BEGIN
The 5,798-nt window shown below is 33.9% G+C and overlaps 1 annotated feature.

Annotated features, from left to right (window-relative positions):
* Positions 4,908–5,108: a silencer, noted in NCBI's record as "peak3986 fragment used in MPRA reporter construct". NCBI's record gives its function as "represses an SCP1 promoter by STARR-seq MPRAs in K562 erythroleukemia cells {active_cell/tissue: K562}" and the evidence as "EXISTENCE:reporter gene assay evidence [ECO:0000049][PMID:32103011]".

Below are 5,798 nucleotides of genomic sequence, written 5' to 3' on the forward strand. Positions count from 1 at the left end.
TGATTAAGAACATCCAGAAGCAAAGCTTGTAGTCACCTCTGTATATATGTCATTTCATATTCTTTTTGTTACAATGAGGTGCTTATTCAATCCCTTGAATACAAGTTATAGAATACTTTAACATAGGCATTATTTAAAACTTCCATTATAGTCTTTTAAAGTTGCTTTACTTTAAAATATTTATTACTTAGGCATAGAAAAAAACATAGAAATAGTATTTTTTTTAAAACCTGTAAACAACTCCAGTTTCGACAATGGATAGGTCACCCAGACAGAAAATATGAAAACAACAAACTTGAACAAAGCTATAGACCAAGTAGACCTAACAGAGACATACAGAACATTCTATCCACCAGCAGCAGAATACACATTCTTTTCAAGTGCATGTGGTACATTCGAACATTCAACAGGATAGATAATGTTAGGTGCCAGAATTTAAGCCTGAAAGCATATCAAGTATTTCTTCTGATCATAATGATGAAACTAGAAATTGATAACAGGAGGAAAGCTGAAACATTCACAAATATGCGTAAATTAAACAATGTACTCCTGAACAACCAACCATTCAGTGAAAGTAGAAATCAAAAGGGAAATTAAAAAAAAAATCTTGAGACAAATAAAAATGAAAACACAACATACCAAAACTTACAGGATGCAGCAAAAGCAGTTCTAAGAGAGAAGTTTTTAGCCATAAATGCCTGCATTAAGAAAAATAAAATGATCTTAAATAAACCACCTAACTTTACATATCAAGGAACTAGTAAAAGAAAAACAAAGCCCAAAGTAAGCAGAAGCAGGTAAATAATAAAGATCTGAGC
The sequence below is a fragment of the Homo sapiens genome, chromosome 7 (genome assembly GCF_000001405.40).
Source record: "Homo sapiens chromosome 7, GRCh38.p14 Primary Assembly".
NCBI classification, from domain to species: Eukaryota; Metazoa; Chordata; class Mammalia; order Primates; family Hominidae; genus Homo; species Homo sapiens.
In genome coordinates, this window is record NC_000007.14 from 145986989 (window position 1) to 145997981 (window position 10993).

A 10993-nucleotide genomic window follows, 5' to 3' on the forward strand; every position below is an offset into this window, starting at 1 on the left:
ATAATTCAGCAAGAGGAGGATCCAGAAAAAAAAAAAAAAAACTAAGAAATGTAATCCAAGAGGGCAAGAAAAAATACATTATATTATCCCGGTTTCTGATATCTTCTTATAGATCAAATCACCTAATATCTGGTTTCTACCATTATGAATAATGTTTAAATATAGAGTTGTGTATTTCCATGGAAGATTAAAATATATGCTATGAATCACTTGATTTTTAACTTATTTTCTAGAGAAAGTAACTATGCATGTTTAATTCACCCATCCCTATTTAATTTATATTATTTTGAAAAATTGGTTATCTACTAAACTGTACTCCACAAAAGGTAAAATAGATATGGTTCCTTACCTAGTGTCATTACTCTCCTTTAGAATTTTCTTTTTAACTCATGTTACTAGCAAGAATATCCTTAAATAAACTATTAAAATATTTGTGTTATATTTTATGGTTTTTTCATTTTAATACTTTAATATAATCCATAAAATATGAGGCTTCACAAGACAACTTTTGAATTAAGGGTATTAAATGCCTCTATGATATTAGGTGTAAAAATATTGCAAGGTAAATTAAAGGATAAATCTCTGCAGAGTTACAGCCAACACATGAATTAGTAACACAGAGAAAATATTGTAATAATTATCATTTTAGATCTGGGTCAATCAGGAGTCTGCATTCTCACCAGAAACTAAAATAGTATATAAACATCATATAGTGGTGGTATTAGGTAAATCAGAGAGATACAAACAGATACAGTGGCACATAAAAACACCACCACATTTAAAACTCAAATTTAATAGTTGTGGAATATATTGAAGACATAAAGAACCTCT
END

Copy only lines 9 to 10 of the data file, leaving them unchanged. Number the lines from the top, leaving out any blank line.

In genome coordinates, this window is record NC_000007.14 from 145986989 (window position 1) to 145997981 (window position 10993).

A 10993-nucleotide genomic window follows, 5' to 3' on the forward strand; every position below is an offset into this window, starting at 1 on the left: